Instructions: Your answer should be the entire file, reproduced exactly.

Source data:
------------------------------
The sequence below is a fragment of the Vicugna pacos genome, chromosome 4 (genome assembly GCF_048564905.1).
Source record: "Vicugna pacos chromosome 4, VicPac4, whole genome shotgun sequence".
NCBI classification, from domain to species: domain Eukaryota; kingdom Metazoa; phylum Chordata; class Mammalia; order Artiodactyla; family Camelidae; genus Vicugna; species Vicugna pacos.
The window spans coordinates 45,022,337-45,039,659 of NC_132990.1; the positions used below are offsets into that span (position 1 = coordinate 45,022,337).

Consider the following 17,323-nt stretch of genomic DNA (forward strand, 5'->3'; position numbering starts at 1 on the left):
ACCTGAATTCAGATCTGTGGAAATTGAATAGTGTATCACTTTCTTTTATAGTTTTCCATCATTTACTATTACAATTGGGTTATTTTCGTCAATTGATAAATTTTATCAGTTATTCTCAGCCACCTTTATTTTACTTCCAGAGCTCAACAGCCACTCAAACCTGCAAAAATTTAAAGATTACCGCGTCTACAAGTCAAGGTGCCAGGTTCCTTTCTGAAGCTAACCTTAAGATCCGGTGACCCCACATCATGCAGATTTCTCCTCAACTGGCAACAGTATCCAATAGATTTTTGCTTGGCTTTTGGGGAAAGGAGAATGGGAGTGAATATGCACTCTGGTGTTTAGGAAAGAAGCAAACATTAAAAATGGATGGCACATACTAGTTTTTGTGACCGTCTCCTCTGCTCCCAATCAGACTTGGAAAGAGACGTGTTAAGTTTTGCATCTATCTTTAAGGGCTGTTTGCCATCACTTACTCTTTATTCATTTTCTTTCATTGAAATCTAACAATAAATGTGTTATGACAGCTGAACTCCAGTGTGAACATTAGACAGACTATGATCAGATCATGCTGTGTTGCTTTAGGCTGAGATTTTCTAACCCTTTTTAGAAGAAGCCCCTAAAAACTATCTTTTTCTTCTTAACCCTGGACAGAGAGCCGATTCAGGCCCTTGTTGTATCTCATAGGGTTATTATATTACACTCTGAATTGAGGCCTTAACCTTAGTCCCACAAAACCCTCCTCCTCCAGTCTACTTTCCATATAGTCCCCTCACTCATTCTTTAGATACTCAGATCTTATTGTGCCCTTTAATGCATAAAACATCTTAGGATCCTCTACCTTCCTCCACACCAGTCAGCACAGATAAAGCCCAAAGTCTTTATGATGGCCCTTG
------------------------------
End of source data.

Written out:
The sequence below is a fragment of the Vicugna pacos genome, chromosome 4 (genome assembly GCF_048564905.1).
Source record: "Vicugna pacos chromosome 4, VicPac4, whole genome shotgun sequence".
NCBI classification, from domain to species: domain Eukaryota; kingdom Metazoa; phylum Chordata; class Mammalia; order Artiodactyla; family Camelidae; genus Vicugna; species Vicugna pacos.
The window spans coordinates 45,022,337-45,039,659 of NC_132990.1; the positions used below are offsets into that span (position 1 = coordinate 45,022,337).

Consider the following 17,323-nt stretch of genomic DNA (forward strand, 5'->3'; position numbering starts at 1 on the left):
ACCTGAATTCAGATCTGTGGAAATTGAATAGTGTATCACTTTCTTTTATAGTTTTCCATCATTTACTATTACAATTGGGTTATTTTCGTCAATTGATAAATTTTATCAGTTATTCTCAGCCACCTTTATTTTACTTCCAGAGCTCAACAGCCACTCAAACCTGCAAAAATTTAAAGATTACCGCGTCTACAAGTCAAGGTGCCAGGTTCCTTTCTGAAGCTAACCTTAAGATCCGGTGACCCCACATCATGCAGATTTCTCCTCAACTGGCAACAGTATCCAATAGATTTTTGCTTGGCTTTTGGGGAAAGGAGAATGGGAGTGAATATGCACTCTGGTGTTTAGGAAAGAAGCAAACATTAAAAATGGATGGCACATACTAGTTTTTGTGACCGTCTCCTCTGCTCCCAATCAGACTTGGAAAGAGACGTGTTAAGTTTTGCATCTATCTTTAAGGGCTGTTTGCCATCACTTACTCTTTATTCATTTTCTTTCATTGAAATCTAACAATAAATGTGTTATGACAGCTGAACTCCAGTGTGAACATTAGACAGACTATGATCAGATCATGCTGTGTTGCTTTAGGCTGAGATTTTCTAACCCTTTTTAGAAGAAGCCCCTAAAAACTATCTTTTTCTTCTTAACCCTGGACAGAGAGCCGATTCAGGCCCTTGTTGTATCTCATAGGGTTATTATATTACACTCTGAATTGAGGCCTTAACCTTAGTCCCACAAAACCCTCCTCCTCCAGTCTACTTTCCATATAGTCCCCTCACTCATTCTTTAGATACTCAGATCTTATTGTGCCCTTTAATGCATAAAACATCTTAGGATCCTCTACCTTCCTCCACACCAGTCAGCACAGATAAAGCCCAAAGTCTTTATGATGGCCCTTG